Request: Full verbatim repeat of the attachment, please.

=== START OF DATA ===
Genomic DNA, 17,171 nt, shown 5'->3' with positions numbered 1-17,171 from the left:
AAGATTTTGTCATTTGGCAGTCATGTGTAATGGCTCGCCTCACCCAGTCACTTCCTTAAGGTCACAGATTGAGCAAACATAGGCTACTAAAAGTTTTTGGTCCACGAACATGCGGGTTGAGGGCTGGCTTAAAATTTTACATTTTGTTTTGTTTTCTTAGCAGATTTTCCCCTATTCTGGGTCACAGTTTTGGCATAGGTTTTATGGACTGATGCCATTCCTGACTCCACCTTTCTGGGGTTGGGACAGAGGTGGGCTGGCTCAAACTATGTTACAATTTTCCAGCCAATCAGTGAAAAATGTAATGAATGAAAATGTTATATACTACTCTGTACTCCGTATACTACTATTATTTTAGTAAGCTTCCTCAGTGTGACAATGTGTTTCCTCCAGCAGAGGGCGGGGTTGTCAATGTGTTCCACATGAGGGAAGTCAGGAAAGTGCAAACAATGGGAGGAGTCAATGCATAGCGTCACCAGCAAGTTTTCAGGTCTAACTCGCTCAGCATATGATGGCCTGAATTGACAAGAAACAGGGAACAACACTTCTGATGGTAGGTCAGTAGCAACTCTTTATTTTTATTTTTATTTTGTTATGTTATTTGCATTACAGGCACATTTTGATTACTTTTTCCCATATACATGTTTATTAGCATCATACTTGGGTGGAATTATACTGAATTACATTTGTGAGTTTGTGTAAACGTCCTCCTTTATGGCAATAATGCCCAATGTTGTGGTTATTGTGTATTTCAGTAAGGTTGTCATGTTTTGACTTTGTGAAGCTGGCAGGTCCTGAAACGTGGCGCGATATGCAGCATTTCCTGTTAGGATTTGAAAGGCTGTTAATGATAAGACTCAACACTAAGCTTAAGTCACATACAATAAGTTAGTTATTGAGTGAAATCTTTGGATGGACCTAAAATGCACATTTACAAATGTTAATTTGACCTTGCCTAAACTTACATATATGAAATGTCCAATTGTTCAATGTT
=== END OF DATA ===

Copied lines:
Genomic DNA, 17,171 nt, shown 5'->3' with positions numbered 1-17,171 from the left:
AAGATTTTGTCATTTGGCAGTCATGTGTAATGGCTCGCCTCACCCAGTCACTTCCTTAAGGTCACAGATTGAGCAAACATAGGCTACTAAAAGTTTTTGGTCCACGAACATGCGGGTTGAGGGCTGGCTTAAAATTTTACATTTTGTTTTGTTTTCTTAGCAGATTTTCCCCTATTCTGGGTCACAGTTTTGGCATAGGTTTTATGGACTGATGCCATTCCTGACTCCACCTTTCTGGGGTTGGGACAGAGGTGGGCTGGCTCAAACTATGTTACAATTTTCCAGCCAATCAGTGAAAAATGTAATGAATGAAAATGTTATATACTACTCTGTACTCCGTATACTACTATTATTTTAGTAAGCTTCCTCAGTGTGACAATGTGTTTCCTCCAGCAGAGGGCGGGGTTGTCAATGTGTTCCACATGAGGGAAGTCAGGAAAGTGCAAACAATGGGAGGAGTCAATGCATAGCGTCACCAGCAAGTTTTCAGGTCTAACTCGCTCAGCATATGATGGCCTGAATTGACAAGAAACAGGGAACAACACTTCTGATGGTAGGTCAGTAGCAACTCTTTATTTTTATTTTTATTTTGTTATGTTATTTGCATTACAGGCACATTTTGATTACTTTTTCCCATATACATGTTTATTAGCATCATACTTGGGTGGAATTATACTGAATTACATTTGTGAGTTTGTGTAAACGTCCTCCTTTATGGCAATAATGCCCAATGTTGTGGTTATTGTGTATTTCAGTAAGGTTGTCATGTTTTGACTTTGTGAAGCTGGCAGGTCCTGAAACGTGGCGCGATATGCAGCATTTCCTGTTAGGATTTGAAAGGCTGTTAATGATAAGACTCAACACTAAGCTTAAGTCACATACAATAAGTTAGTTATTGAGTGAAATCTTTGGATGGACCTAAAATGCACATTTACAAATGTTAATTTGACCTTGCCTAAACTTACATATATGAAATGTCCAATTGTTCAATGTT